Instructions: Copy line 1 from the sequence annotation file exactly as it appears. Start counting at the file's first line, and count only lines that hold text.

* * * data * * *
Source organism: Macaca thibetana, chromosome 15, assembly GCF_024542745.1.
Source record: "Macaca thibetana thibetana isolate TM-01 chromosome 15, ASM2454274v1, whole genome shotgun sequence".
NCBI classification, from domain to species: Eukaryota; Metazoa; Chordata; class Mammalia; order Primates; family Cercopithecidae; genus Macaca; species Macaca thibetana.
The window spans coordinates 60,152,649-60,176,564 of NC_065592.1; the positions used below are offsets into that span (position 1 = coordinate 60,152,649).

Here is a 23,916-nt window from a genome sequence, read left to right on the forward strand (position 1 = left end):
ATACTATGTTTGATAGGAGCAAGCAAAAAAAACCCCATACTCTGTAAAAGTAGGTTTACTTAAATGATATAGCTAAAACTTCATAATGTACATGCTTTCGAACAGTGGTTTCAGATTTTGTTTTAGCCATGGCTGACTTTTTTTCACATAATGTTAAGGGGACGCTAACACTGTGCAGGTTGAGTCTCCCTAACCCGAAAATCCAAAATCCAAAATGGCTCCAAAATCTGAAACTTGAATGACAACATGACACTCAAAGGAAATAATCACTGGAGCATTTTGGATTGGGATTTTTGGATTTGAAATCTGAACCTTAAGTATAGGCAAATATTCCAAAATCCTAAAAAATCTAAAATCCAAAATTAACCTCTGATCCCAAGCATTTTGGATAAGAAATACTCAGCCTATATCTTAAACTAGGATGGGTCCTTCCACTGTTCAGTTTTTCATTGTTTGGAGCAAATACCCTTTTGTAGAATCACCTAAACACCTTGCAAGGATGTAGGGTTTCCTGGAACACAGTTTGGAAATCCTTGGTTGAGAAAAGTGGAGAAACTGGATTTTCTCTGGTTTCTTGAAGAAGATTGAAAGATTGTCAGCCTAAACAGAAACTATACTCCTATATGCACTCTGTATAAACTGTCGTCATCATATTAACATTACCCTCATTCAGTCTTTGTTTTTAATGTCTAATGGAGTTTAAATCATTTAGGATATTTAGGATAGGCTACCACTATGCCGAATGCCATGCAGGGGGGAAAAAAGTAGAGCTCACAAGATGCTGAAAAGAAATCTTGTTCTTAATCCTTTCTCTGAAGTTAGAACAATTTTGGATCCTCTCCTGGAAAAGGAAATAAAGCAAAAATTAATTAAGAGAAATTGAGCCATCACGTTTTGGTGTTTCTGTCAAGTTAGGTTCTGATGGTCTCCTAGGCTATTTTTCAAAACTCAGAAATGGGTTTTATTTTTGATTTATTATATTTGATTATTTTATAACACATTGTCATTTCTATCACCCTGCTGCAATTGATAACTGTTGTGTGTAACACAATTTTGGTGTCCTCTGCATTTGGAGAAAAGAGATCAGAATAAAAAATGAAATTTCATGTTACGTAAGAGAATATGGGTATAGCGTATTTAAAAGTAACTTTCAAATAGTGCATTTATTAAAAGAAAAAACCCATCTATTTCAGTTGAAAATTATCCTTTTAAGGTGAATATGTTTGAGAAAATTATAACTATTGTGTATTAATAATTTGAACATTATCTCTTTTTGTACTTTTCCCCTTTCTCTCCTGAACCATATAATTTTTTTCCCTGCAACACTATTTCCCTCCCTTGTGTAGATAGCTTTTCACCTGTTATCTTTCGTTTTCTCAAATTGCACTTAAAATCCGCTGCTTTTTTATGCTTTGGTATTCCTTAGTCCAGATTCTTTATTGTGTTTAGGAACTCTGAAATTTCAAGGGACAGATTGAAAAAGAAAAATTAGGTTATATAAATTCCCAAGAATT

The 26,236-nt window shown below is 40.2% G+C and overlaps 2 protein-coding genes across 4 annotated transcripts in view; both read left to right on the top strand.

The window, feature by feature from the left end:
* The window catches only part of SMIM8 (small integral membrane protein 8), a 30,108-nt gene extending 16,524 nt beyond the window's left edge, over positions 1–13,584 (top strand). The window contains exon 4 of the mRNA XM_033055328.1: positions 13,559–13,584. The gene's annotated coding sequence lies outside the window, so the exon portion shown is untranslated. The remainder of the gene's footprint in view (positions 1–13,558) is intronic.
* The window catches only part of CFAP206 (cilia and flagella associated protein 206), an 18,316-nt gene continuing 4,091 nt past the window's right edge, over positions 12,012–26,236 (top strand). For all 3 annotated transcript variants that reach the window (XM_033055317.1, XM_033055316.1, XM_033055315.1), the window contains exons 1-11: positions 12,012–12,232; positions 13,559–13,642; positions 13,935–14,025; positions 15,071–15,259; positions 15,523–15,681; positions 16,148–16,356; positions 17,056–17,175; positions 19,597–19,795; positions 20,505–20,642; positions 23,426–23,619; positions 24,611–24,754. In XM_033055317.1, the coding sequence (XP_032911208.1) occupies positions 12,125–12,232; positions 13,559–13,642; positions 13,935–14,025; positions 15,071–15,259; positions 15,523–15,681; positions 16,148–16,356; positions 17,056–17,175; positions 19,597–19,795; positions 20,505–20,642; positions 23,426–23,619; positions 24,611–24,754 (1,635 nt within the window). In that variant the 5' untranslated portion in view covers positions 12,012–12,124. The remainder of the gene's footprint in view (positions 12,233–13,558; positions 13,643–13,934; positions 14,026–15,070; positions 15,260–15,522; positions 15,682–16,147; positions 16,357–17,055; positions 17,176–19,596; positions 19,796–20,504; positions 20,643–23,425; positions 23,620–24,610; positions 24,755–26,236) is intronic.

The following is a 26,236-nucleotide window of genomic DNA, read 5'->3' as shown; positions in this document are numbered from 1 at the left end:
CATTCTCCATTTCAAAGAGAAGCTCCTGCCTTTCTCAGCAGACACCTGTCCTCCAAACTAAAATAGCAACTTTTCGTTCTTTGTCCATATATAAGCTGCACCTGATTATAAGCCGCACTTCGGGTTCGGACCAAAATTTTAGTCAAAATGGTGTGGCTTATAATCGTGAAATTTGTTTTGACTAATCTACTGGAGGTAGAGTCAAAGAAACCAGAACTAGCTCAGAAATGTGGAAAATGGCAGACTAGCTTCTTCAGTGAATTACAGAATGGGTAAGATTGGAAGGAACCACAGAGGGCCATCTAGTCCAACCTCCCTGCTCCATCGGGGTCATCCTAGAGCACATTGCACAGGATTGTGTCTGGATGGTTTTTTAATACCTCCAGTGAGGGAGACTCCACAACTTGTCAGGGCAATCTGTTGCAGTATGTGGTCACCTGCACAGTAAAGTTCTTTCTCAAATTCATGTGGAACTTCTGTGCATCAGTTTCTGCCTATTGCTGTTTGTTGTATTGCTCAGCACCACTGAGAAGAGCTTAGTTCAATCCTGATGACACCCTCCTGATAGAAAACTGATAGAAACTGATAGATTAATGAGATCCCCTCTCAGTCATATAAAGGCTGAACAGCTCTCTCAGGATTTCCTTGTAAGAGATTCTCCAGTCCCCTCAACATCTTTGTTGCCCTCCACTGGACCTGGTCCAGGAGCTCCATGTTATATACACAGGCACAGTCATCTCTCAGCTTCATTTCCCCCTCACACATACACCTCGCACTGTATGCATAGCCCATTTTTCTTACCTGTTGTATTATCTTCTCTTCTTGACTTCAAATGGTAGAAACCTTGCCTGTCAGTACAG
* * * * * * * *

Source organism: Macaca thibetana, chromosome 15, assembly GCF_024542745.1.